Hero-U: Corey and Lori’s Quest
Kickstart projects seem to be happening every other hour these days. Since the lightning bolt moment where Tim Schafer proved that gamers would be willing to vote with their wallets, a treasure trove of beloved franchises are coming back from the dead, relying on their nostalgic fans to back them with cash to see just one more adventure arrive from their favourite games.
Corey and Lori Cole don’t have that luxury. Their famous Quest For Glory series is still at the mercy of the Activision, who acquired the original publisher Sierra in 2008. How does it feel for the dynamic duo knowing that they can’t continue the franchise they created from scratch?
Lori: It was really frustrating knowing that they weren’t doing anything with it, they’ve been sitting on that license for all this time. They didn’t want to get rid of it, but they didn’t want to do anything with it either.
Corey: But the work was done as a work for hire basis, we were contractors for Sierra directly, so it’s reasonable that they own it, it is just such a waste.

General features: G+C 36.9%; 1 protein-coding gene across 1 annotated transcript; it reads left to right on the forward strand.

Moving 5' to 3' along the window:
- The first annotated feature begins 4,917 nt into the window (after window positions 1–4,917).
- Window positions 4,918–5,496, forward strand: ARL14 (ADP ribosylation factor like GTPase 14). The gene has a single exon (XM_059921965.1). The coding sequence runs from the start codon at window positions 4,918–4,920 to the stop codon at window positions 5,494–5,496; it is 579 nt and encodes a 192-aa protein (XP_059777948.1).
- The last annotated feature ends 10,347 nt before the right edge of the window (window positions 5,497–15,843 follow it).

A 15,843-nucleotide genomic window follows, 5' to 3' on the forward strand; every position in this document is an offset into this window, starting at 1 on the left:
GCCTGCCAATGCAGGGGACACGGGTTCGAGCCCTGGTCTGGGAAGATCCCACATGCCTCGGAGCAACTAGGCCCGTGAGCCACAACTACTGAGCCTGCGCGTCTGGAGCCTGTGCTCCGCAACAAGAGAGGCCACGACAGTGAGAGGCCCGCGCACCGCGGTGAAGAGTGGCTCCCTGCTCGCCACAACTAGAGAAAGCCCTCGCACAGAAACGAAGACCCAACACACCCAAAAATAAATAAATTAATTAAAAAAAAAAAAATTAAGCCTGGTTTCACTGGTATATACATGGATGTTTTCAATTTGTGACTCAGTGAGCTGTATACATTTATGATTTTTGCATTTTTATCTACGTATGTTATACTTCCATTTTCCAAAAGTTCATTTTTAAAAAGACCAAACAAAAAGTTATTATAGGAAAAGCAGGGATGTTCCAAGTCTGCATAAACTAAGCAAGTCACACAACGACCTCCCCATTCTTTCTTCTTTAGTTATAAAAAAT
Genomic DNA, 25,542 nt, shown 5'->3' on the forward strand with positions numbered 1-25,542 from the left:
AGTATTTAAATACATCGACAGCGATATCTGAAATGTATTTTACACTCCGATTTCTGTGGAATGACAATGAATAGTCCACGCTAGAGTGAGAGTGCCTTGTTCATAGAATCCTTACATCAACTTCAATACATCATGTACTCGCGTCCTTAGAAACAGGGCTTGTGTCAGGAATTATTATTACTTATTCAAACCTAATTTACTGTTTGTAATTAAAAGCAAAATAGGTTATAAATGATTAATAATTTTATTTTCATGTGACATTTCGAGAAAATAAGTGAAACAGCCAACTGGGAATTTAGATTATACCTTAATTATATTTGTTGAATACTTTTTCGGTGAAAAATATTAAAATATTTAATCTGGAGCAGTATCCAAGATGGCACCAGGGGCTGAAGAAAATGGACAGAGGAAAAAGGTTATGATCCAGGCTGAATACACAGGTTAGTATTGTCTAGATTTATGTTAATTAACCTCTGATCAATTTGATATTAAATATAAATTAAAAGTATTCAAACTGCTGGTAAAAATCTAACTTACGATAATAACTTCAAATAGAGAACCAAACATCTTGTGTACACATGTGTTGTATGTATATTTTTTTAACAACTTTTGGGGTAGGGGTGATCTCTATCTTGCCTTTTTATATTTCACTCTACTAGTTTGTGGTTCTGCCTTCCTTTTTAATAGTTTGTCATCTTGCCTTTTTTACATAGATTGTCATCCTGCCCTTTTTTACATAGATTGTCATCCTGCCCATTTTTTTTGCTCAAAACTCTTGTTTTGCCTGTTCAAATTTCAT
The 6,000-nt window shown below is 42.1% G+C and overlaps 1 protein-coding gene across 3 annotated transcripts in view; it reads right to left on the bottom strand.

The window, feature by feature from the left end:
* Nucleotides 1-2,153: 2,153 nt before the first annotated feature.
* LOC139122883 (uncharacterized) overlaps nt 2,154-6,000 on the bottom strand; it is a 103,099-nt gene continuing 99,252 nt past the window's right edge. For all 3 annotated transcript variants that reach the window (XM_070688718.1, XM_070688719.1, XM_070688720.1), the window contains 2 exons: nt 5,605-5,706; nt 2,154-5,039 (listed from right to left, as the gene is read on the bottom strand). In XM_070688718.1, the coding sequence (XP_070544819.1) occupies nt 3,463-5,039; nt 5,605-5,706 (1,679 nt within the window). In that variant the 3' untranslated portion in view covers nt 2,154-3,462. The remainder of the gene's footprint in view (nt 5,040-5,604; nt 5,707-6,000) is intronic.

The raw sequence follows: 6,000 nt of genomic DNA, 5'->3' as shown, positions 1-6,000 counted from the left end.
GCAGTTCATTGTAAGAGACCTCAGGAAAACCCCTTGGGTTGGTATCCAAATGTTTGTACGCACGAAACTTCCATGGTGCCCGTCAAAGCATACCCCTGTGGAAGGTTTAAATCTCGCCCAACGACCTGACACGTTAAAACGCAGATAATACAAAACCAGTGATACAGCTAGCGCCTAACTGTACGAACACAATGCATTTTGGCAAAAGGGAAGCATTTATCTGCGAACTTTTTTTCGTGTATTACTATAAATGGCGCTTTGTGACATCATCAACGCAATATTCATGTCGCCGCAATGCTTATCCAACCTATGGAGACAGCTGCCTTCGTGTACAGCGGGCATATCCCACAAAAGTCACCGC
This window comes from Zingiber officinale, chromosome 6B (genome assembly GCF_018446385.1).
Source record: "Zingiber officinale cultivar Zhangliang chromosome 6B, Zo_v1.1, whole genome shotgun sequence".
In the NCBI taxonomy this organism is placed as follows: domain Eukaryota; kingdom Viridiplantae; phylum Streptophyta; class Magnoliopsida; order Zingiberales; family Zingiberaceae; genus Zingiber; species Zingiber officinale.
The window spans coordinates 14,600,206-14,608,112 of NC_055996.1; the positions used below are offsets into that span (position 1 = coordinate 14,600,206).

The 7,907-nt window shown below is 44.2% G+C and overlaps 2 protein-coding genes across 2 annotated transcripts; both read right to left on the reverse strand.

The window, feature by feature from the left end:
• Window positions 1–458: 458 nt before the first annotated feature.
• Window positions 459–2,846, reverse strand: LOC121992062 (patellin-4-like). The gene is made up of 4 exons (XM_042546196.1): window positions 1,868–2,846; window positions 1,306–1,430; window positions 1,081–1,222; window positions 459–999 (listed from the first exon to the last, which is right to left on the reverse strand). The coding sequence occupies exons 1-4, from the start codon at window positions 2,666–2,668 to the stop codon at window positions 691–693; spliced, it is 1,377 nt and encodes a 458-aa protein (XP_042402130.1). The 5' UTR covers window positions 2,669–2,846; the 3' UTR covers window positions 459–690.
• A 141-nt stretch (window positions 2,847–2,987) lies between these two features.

For those unfamiliar with the golden age of adventure games, there was apparently a rivalry, at least amongst fans, between Sierra and LucasArts. Both studios were creating adventure games adored by fans across the globe, so I asked Corey if the developers themselves actually felt any kind of rivalry while they were working on Quest for Glory.
Corey: I wouldn’t say that we actually felt a rivalry. In particular with Ron Gilbert of the Monkey Island series, we would see each other once in a while like at the game developers conference. We’d talk about some of the things he did with puzzles, and he would suggest ideas and we’d suggest ideas back to him. We kinda borrowed from each other, learned from each other.
Those days are long behind us now; Sierra was dismantled after the acquisition by Activision and LucasArts has just been sold to Disney and is no longer making adventure games. Corey and Lori are heading to Kickstarter with a brand new game. Hero-U: Rogue To Redemption is a turn-based RPG with adventure game puzzles, set inside the same world as Quest for Glory. There will be plenty for new and old fans alike, but what were the motivations for coming back into the developer seat after so many years out of the spotlight?
Lori: Part of the reason we are doing it is because we can. It’s because of this whole Kickstarter phenomenon where we actually have a chance to do it, which we didn’t have all this time because we had to find a publisher. No publisher was interested in doing this kind of game.